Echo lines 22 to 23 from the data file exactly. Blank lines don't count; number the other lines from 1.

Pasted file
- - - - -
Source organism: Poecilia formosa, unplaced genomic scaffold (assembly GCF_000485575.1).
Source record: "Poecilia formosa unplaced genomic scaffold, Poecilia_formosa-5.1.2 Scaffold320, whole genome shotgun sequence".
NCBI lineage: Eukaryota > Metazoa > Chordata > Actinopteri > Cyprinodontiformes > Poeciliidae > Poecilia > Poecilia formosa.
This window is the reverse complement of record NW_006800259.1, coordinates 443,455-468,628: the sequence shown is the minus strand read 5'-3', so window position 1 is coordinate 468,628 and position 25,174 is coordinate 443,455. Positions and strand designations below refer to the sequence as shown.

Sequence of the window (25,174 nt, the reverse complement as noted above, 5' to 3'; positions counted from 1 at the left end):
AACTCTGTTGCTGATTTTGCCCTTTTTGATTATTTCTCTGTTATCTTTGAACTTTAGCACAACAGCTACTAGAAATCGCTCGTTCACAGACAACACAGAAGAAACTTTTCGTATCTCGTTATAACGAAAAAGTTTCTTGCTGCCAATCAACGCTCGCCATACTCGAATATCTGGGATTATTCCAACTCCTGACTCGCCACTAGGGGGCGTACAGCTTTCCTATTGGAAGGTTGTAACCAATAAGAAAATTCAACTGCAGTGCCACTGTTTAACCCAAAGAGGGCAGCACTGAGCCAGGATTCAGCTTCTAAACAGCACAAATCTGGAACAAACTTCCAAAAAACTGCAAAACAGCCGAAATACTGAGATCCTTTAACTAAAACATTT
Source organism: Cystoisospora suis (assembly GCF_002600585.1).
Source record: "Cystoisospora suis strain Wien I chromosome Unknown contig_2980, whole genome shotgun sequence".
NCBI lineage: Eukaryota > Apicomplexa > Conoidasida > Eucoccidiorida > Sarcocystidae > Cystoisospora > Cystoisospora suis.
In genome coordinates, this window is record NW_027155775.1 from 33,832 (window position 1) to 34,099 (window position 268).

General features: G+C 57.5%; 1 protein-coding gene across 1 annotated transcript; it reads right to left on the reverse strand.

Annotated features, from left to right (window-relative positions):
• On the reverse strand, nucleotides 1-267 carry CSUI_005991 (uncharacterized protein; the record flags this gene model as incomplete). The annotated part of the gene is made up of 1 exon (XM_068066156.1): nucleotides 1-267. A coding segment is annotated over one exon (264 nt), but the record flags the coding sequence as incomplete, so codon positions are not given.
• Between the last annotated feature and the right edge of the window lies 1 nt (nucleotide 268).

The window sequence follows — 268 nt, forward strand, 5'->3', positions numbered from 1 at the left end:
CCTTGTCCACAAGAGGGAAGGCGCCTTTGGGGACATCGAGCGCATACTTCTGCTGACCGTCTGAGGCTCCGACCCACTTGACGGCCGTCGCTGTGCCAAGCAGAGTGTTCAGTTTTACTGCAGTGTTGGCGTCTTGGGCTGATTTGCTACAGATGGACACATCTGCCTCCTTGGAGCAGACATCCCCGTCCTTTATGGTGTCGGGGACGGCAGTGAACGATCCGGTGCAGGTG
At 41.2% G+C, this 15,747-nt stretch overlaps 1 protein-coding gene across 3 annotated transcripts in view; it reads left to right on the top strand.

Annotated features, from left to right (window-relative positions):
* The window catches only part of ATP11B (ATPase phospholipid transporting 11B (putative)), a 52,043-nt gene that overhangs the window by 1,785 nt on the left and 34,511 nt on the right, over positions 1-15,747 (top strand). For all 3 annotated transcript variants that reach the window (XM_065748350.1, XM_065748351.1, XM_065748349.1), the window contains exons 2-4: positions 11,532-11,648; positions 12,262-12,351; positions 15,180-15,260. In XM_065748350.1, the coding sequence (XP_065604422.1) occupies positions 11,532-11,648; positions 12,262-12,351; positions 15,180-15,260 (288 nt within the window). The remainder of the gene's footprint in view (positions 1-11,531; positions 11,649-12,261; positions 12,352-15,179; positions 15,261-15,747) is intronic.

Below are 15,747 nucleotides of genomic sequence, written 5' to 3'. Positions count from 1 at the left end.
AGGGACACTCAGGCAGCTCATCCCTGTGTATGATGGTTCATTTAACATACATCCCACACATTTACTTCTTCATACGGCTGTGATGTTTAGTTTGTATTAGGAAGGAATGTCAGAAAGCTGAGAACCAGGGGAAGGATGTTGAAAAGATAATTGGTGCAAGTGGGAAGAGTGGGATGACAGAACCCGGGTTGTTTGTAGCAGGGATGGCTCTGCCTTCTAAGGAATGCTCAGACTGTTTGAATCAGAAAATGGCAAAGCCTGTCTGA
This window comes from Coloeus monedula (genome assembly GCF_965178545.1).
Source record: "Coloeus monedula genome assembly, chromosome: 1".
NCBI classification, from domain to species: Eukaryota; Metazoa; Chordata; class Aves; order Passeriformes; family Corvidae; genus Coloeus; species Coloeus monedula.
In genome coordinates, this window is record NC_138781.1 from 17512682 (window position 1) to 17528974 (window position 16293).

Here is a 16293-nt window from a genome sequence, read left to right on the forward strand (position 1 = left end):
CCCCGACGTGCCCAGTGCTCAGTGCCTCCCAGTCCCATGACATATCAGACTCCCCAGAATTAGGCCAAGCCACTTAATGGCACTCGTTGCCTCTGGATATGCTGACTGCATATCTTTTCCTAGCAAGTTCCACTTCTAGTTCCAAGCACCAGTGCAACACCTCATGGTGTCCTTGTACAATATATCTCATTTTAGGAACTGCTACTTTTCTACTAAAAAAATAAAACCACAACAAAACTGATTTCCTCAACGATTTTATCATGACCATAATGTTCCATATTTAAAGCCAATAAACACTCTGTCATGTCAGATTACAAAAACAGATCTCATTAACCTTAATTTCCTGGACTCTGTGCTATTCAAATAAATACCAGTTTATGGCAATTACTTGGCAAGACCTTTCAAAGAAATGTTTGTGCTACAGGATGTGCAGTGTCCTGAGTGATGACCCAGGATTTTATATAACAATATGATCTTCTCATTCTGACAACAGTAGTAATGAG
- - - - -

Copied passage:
This window comes from Coloeus monedula (genome assembly GCF_965178545.1).
Source record: "Coloeus monedula genome assembly, chromosome: 1".